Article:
Study area with basin-level watersheds and population served, labels correspond to the watershed number. The interior polygon shaded in brown represented the subwatershed-level watersheds that intersect the high pressurization area that defines our study area. The inset table represents population served for each watershed, impervious surface for 2006 baseline, current and two scenarios. The hectares are specific to the given impact and are not cumulative. For total impacted area under a scenario, add baseline, current and scenario.

Wind projects harder to move

The nature of wind turbines places stricter limits on siting alternatives, they acknowledge, and it may not be possible to mitigate impacts on a comparable scale without deciding to simply build wind resources outside the Marcellus region. Still,

Developing wind energy on disturbed lands rather than placing new developments within large and intact habitats would reduce cumulative impacts to wildlife. There is over 14 times the amount of wind energy potential on disturbed lands needed to meet the U.S. Department of Energy’s goal of generating 20% of the United States electricity with wind.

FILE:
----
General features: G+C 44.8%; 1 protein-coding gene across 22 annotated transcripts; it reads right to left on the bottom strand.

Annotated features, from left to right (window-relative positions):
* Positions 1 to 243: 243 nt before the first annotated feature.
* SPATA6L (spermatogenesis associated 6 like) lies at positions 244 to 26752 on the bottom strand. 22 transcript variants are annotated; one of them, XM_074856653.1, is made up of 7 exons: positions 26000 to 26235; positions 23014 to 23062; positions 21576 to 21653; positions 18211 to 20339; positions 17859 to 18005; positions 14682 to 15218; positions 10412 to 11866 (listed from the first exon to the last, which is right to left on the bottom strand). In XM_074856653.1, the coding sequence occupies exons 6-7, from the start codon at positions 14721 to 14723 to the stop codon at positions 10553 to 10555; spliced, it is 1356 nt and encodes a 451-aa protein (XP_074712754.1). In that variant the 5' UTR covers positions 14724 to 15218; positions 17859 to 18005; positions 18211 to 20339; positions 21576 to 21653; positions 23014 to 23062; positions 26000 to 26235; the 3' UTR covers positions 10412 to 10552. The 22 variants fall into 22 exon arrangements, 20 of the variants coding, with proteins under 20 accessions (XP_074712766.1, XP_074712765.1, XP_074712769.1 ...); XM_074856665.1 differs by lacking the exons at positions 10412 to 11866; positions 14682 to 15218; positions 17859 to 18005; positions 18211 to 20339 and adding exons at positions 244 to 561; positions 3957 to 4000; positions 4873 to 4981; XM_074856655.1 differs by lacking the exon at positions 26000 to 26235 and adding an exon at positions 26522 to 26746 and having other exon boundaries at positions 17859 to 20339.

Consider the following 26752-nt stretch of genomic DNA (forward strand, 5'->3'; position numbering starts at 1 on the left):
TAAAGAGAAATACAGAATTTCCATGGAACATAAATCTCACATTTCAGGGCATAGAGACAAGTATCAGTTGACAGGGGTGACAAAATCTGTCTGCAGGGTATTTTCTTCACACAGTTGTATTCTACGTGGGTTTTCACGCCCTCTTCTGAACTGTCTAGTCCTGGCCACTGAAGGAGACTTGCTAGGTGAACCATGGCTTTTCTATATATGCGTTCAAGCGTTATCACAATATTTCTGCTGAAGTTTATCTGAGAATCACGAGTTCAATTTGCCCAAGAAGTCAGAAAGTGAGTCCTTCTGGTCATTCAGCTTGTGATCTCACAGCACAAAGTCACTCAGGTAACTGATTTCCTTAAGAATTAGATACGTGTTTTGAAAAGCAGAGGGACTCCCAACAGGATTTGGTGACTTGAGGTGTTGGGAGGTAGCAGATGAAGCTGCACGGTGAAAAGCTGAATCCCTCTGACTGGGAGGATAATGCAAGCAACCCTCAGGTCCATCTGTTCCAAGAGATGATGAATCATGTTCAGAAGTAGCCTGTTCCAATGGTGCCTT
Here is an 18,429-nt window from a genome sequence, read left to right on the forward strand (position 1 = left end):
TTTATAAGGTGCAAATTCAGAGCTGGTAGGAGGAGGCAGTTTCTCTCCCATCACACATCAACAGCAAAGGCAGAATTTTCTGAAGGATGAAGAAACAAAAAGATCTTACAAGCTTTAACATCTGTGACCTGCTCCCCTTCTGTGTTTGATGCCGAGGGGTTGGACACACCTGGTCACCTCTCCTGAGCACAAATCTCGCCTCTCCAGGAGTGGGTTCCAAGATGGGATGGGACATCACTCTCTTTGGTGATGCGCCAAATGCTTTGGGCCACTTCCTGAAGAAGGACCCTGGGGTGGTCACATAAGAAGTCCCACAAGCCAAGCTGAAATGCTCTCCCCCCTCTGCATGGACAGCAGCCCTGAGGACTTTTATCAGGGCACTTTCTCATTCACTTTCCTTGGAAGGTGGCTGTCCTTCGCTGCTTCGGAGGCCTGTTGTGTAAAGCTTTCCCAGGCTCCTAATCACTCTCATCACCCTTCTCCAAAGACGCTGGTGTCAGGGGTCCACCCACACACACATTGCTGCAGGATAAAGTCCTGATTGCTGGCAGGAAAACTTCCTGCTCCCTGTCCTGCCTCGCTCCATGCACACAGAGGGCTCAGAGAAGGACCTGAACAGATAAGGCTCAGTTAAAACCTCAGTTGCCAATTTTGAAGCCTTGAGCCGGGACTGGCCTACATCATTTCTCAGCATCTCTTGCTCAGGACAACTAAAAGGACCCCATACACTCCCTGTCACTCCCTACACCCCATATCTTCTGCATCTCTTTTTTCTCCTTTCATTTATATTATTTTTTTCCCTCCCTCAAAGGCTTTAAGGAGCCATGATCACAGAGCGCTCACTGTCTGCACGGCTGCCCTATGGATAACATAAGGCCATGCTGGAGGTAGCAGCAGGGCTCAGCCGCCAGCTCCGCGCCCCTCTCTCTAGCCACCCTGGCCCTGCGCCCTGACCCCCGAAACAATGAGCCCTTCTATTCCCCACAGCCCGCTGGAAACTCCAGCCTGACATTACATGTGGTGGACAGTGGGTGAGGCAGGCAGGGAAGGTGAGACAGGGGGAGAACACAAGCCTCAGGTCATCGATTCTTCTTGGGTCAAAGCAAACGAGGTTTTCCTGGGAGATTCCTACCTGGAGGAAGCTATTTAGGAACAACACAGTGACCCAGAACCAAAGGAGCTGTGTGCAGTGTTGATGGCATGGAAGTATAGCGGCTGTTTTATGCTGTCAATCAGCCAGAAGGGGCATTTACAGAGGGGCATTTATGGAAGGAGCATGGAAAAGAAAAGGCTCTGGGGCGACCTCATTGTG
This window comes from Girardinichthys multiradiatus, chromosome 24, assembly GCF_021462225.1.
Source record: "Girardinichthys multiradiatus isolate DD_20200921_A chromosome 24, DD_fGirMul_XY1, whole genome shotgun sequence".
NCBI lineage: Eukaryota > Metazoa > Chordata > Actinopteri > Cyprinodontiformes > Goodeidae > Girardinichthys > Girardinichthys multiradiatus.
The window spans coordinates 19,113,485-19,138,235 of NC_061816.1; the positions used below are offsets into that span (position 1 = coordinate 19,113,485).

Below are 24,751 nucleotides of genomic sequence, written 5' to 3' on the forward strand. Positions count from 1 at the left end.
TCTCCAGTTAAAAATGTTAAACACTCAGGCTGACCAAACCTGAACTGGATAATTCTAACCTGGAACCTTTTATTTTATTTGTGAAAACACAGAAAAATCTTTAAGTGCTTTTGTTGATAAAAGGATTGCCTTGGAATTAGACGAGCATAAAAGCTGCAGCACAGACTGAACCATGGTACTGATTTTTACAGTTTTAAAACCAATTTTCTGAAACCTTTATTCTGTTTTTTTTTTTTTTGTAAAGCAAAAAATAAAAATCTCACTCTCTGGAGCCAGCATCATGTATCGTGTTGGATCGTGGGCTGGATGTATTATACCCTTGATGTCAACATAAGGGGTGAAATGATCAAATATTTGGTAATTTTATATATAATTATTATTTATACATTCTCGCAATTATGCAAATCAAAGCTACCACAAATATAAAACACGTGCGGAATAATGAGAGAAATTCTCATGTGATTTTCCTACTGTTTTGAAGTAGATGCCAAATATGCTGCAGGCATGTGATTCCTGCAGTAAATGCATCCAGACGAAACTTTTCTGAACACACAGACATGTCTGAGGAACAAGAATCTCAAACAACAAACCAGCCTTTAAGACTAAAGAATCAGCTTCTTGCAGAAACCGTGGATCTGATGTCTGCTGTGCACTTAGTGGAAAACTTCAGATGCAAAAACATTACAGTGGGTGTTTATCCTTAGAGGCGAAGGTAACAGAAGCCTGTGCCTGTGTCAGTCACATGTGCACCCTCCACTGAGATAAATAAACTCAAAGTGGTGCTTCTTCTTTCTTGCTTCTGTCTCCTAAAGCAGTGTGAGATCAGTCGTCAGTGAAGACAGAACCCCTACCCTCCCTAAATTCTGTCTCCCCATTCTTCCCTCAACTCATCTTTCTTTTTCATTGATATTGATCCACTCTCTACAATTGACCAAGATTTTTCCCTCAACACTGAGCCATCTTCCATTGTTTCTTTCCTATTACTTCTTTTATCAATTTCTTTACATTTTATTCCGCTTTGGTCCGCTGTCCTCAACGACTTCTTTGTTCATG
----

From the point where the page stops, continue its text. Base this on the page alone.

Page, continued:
Despite the extensive wind resources across the U.S., the states comprising the majority of our study area (WV, PA, VA,) are unable to meet DOE projections within areas already disturbed. In these states wind energy potential is largely restricted to ridge tops, which often make up the heart of the last remaining intact natural ecosystems.

What stands in the way of smarter development over the dumber kind? I think we all know the answer to that one: Siting decisions with regional impact are still made on a project by project basis, whether it’s a natural gas field or a wind farm or, for that matter, a precious-metals mine proposed for Minnesota’s north woods.

The impacts from individual gas wells/wind turbines or even those of a single wind farm or gas field are likely to be manageable and compatible with broader landscape level conservation goals. Our analysis reveals it will be the cumulative impacts that pose the greatest challenge for landscape level conservation goals.

Unfortunately assessment of environmental impacts are made well by well or gas field by gas field with little or no attempt to assess cumulative impacts. Scenarios and scenario analysis have become popular approaches in pursuit of sustainable development. However, they are little used, at least in any formal way, in environmental impact assessment (EIA).

Fostering the use of scenario modeling, like the approach outlined here, can allow regulators to examine the potential consequences of development objectives quickly and inexpensively. We conclude by encouraging EIA practitioners to learn about the promise of scenario-based analysis and implement scenario-based methods so that EIA can become more effective in fostering sustainable development.